The strikes have been called by several unions, including one 24-hour strike and several lasting four hours.
Exact timings vary from city to city. Where the 24-hour strike is taking place, services will still be guaranteed before 8:30am and between 5pm and 8pm, meaning commuters should still be able to make their way to and from work – though journey times may be longer than usual.
In Rome, two additional four-hour strikes will take place between 8:30 and 12:30 and 11am and 3pm.
Bus and metro lines in Naples will be affected between 9am and 1pm, while buses and coaches in Bologna and Ferrara will be out of service between 11am and 3pm. And rail service on local lines in Emilia Romagna is not guaranteed between 2pm and 8pm.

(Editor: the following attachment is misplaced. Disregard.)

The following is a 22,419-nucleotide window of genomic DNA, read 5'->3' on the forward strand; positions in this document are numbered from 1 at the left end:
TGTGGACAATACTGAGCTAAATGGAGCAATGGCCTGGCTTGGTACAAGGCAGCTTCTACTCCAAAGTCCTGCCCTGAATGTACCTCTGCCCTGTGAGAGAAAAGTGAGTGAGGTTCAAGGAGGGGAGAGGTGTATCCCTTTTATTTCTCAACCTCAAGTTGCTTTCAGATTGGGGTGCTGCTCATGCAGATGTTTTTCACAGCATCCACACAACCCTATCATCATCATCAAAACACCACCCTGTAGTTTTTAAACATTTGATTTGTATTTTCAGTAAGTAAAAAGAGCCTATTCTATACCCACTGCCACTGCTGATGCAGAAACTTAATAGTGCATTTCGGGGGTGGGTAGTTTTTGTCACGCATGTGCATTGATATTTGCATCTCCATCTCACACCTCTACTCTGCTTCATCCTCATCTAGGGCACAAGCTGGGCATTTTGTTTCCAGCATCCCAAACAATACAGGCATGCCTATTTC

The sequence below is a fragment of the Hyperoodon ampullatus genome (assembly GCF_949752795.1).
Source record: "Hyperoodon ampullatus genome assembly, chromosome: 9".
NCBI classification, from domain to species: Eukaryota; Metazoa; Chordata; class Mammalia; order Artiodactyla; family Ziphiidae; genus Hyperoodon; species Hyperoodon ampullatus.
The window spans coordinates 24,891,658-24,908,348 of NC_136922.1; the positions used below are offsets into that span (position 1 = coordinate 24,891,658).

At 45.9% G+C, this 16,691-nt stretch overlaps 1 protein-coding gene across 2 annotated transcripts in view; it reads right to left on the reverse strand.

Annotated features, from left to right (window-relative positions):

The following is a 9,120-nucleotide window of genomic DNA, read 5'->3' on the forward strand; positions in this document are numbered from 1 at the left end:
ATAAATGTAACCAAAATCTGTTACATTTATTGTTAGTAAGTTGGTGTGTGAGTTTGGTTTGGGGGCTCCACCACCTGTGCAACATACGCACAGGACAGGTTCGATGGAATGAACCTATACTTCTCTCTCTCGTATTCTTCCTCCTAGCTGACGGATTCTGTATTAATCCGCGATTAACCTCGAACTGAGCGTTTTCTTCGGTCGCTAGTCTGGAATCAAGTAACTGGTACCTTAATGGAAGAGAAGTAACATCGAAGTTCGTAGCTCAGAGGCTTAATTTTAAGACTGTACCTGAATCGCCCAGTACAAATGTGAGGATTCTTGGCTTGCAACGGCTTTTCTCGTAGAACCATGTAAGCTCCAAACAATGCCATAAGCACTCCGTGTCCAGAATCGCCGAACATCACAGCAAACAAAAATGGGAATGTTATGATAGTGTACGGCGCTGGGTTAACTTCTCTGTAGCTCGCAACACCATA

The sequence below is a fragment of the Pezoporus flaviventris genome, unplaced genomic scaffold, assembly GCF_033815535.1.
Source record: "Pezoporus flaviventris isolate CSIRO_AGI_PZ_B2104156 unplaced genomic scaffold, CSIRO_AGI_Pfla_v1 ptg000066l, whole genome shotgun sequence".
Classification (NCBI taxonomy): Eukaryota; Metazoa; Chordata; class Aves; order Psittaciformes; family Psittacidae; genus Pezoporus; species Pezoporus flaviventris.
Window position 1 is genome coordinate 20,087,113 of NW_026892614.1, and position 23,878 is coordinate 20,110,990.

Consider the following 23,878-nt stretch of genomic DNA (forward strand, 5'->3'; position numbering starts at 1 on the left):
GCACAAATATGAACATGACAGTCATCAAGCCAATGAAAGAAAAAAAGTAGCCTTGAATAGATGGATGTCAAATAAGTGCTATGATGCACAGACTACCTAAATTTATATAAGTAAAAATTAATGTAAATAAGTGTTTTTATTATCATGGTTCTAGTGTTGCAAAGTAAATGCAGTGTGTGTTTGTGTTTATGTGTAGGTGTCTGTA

In Milan and Turin, the disturbance won't be felt until the evening, with public transport workers set to strike between 6pm and 10pm.
But in Milan and Lombardy, Ferrovienord trains will join the industrial action between 9am and 1pm, affecting connections to Milan Malpensa airport as well as regional and suburban train lines.
The USB union said the strike had been called to “defend the right to strike in essential public services” and as a protest against “against the privatization policy and the rules for reorganization of local public services”.